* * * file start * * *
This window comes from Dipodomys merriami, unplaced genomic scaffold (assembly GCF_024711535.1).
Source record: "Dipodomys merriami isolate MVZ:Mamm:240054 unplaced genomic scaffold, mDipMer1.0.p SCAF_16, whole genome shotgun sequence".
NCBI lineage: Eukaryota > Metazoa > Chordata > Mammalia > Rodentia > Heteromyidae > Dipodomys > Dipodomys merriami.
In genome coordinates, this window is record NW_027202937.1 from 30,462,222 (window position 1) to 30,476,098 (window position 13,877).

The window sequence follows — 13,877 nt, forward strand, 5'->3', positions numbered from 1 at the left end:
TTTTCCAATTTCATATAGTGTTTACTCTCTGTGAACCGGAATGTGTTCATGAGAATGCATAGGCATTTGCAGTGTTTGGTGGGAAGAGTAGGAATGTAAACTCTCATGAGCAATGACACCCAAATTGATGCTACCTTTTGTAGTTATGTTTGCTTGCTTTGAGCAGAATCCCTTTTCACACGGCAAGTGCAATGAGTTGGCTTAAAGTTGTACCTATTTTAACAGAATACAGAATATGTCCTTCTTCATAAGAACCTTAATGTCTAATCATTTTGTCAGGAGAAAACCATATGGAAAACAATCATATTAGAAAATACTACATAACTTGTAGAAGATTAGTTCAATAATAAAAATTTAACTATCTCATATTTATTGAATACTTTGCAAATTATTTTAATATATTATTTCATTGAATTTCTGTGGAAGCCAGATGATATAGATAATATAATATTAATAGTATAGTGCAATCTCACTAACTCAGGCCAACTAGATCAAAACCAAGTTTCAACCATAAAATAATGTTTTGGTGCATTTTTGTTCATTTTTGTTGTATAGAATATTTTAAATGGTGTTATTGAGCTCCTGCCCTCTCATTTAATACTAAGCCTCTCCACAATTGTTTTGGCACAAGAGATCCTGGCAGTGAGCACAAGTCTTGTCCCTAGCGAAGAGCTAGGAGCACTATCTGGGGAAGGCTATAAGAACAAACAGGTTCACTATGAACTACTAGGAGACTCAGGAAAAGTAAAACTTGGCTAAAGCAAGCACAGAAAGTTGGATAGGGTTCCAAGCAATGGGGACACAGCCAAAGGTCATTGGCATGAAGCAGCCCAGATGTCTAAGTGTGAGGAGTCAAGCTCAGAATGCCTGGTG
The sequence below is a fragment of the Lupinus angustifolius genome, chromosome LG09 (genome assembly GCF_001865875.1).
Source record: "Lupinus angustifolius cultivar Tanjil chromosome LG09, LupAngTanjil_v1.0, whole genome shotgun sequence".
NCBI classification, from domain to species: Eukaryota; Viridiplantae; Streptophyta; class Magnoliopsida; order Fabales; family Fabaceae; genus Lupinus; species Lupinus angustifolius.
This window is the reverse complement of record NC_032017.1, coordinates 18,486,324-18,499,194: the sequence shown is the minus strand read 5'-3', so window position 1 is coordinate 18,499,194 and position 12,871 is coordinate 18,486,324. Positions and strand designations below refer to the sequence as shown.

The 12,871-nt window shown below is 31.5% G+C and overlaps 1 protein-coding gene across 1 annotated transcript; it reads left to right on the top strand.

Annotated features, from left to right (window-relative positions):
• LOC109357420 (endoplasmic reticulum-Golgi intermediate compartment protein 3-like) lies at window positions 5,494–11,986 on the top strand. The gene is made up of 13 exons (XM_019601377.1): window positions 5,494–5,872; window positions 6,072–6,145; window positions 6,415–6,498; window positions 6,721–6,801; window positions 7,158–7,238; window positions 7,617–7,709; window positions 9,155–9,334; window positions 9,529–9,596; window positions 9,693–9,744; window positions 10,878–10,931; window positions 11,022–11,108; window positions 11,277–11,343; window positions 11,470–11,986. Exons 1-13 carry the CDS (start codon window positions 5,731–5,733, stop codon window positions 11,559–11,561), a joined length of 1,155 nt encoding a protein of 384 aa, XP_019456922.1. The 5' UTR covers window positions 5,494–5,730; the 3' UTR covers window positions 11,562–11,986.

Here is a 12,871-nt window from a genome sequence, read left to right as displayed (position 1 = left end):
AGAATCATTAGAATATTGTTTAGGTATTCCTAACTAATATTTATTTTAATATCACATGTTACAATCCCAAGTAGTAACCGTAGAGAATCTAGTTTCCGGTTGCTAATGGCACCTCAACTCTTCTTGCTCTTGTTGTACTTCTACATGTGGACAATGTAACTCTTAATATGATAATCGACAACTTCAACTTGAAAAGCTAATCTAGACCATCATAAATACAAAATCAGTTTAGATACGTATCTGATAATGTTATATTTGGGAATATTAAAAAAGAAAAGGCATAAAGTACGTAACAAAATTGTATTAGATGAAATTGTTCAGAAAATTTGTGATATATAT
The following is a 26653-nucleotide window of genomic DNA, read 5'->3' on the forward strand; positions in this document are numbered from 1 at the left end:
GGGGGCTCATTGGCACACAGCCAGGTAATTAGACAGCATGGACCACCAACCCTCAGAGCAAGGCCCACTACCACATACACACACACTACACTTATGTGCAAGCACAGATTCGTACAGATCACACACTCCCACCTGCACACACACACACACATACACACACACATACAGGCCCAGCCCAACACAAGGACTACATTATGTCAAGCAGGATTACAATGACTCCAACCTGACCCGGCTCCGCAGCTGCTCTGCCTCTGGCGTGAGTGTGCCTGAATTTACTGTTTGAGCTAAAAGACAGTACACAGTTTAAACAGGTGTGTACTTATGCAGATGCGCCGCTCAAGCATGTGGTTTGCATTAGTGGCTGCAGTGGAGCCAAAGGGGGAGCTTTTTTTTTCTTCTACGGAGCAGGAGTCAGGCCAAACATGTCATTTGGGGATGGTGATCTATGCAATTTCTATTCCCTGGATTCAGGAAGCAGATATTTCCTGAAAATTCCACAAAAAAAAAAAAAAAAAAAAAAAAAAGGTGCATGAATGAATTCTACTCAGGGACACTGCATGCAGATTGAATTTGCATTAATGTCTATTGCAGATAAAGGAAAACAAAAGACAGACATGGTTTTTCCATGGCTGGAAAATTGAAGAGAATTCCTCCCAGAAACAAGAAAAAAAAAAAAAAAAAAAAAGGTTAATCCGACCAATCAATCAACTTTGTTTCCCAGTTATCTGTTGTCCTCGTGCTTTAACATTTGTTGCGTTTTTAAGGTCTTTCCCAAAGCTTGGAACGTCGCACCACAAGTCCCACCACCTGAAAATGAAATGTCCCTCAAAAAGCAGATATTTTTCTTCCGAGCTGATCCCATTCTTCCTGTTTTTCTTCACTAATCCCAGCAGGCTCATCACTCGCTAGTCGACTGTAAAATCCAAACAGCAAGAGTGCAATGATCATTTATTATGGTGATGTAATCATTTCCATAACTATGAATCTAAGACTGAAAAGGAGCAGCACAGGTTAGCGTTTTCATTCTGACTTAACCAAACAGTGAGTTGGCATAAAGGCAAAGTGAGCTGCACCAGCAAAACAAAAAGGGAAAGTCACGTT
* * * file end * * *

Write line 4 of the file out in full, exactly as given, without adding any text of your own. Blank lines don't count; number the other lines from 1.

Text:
In genome coordinates, this window is record NW_027202937.1 from 30,462,222 (window position 1) to 30,476,098 (window position 13,877).